“He was of gigantic stature, standing six feet seven inches–without his stockings, for he had none. And he was large all over in proportion, with the strength of several men. His name by baptism was Francisco Solano, and by that name he was best known.” – Platon Vallejo
246 years ago a group of some two hundred people arrived at the Presidio of San Francisco after an arduous trek from Tubac in what is today southern Arizona.
Imagine California with no landmarks from before 1848, no structures dating to the Spanish and Mexican periods. How different might the state be?
In his memoirs about life in rancho era California, José Jesús López describes how his father joined the “California Army.”
If doors and windows were primitive in Californio homes, you can also imagine that furniture was not much better.
José Jesús López grew up in the Pueblo of Los Angeles in the 1850s, in the neighborhood of *El Paredón Blanco* (today’s Boyle Heights).
Preserving historical landmarks means more than just saving old buildings. It often means preserving the link to the lives lived there.
Shortly after the end of the Mexican-American War, William Rich Hutton recalled visiting Doña Angustias de la Guerra Jimeno in Monterey…
After coming to Mexican California in 1822 on a whaling ship, Englishman William Richardson decided to stay.
Juan Bautista de Anza was a military officer, governor, explorer and diplomat. His life had an enormous impact on the history of California, Arizona, Texas and New Mexico, as well as Northern Mexico.
Soldiers and presidios played a key role in establishing the Spanish presence in California, but they are still misunderstood. Jarrell Jackman has been at the forefront of preserving and documenting this crucial element of the California frontier. Jarrell C. Jackman Dr. Jarrell C. Jackman was Executive Director of the Santa Barbara Trust for Historic Preservation for […]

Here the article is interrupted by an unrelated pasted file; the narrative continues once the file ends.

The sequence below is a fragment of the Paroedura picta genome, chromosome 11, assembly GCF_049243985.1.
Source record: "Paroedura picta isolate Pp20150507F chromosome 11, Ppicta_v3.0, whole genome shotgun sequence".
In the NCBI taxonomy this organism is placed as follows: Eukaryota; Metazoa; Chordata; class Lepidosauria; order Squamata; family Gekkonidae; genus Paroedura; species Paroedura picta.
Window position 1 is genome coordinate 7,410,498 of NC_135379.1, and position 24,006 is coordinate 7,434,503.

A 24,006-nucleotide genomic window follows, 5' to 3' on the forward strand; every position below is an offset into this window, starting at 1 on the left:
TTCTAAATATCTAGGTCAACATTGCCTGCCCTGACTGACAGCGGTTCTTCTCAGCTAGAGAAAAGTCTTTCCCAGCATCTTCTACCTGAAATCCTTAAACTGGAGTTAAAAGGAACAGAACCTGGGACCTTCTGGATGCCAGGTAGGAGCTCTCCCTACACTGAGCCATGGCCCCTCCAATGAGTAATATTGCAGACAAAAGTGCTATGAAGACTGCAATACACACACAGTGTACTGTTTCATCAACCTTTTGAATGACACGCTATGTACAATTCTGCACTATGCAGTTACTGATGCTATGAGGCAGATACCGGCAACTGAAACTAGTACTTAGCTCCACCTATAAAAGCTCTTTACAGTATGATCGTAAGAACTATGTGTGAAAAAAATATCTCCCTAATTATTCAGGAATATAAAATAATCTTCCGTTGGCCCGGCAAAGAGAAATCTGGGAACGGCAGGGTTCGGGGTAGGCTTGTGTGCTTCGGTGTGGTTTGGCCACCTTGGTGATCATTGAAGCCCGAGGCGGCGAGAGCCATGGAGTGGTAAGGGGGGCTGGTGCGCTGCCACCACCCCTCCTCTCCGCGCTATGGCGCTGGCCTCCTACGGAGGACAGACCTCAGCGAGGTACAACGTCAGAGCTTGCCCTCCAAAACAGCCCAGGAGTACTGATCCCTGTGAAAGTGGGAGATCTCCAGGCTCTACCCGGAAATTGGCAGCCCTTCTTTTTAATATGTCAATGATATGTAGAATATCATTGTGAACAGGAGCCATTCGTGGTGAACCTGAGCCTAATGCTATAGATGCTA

The novel Ramona by Helen Hunt Jackson sparked an interest in California’s Mission Era that attracted visitors from all over the country. But Jackson’s novel was much more than nostalgia for a bygone era — it was a cry for human rights. The story of the author, her work and how Cuba’s most famous exile […]
The California missions are home to fascinating stories and interesting facts. The following is a list 50 things you might not know about the missions– but there are many more to discover. Pirate Raid In 1818, a French privateer named Hippolyte Bouchard (known in Spanish as Hipólito Bouchard), led a series of raids along the coast of Alta California. Bouchard […]
As the Spanish Empire become more consolidated, language and writing became more and more important — both for the Spanish government and for native peoples. In part 2 of this interview we learn how indigenous people in Colonial Spanish America preserved their knowledge in the face of restrictive government policies. Listen to Part 1 Highlights […]
The story of the Spanish missions in California has its roots in 16th century Mexico. There, Franciscan friars and their native partners sought to record the memories of Aztec elders before their culture was changed forever. The information they collected is contained in the Florentine Codex. Ezekiel Stear Dr. Ezekiel Stear is Assistant Professor of […]
The story of land ownership in modern California begins with the practice of Spanish land grants. Beginning in the 18th century, Spain allowed farming and ranching by private individuals in California. In the 19th century the Mexican government continued and expanded the program. Land Laws in Spain The laws and customs about who could own […]
The Mexican-American War (or the U.S. – Mexico War) was the conflict that took place between 1846 and 1848 and caused Mexico to lose close to half of its territory and the U.S. to acquire what is today Texas, Arizona, New Mexico, Colorado, Nevada and California. The Spanish in North America and the Treaty of […]
What did Juan Rodríguez Cabrillo do and why is he important? Juan Rodríguez Cabrillo is best known for being the first European to successfully navigate the Pacific coast of what is today California to points north of the San Francisco Bay. During the voyage, he and his men disembarked at several points and made direct […]
For many years ranchos defined the early California lifestyle. Their impact remains with us today.
How did the Missions Affect California? Much of the culture of California has its roots in the history of the Spanish missions. And although the missions were only fully active for about 60 years, their presence had a major impact on many areas of life in California. In this article we’ll talk about some of […]